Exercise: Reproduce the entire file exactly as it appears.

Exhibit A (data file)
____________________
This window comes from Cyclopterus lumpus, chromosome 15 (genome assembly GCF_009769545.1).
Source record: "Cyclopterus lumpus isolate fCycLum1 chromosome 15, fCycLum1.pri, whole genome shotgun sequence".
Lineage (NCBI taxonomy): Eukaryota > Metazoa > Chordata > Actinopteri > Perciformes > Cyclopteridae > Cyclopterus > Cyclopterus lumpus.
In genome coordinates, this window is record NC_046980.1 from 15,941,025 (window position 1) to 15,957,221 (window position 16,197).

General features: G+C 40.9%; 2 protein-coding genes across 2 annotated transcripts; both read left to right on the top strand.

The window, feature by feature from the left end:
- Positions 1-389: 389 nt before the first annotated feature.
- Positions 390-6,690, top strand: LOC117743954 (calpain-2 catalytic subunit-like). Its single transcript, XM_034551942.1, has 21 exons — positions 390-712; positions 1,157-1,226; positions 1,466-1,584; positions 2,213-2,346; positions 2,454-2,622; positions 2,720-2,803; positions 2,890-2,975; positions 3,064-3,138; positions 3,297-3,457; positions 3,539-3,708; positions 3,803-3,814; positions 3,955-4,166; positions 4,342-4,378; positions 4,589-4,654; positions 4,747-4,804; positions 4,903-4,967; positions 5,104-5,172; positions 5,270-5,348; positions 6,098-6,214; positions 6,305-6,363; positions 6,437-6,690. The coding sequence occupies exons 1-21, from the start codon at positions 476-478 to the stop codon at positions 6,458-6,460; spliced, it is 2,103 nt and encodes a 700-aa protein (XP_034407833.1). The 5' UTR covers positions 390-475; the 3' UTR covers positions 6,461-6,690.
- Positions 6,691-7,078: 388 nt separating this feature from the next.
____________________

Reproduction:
This window comes from Cyclopterus lumpus, chromosome 15 (genome assembly GCF_009769545.1).
Source record: "Cyclopterus lumpus isolate fCycLum1 chromosome 15, fCycLum1.pri, whole genome shotgun sequence".
Lineage (NCBI taxonomy): Eukaryota > Metazoa > Chordata > Actinopteri > Perciformes > Cyclopteridae > Cyclopterus > Cyclopterus lumpus.
In genome coordinates, this window is record NC_046980.1 from 15,941,025 (window position 1) to 15,957,221 (window position 16,197).

General features: G+C 40.9%; 2 protein-coding genes across 2 annotated transcripts; both read left to right on the top strand.

The window, feature by feature from the left end:
- Positions 1-389: 389 nt before the first annotated feature.
- Positions 390-6,690, top strand: LOC117743954 (calpain-2 catalytic subunit-like). Its single transcript, XM_034551942.1, has 21 exons — positions 390-712; positions 1,157-1,226; positions 1,466-1,584; positions 2,213-2,346; positions 2,454-2,622; positions 2,720-2,803; positions 2,890-2,975; positions 3,064-3,138; positions 3,297-3,457; positions 3,539-3,708; positions 3,803-3,814; positions 3,955-4,166; positions 4,342-4,378; positions 4,589-4,654; positions 4,747-4,804; positions 4,903-4,967; positions 5,104-5,172; positions 5,270-5,348; positions 6,098-6,214; positions 6,305-6,363; positions 6,437-6,690. The coding sequence occupies exons 1-21, from the start codon at positions 476-478 to the stop codon at positions 6,458-6,460; spliced, it is 2,103 nt and encodes a 700-aa protein (XP_034407833.1). The 5' UTR covers positions 390-475; the 3' UTR covers positions 6,461-6,690.
- Positions 6,691-7,078: 388 nt separating this feature from the next.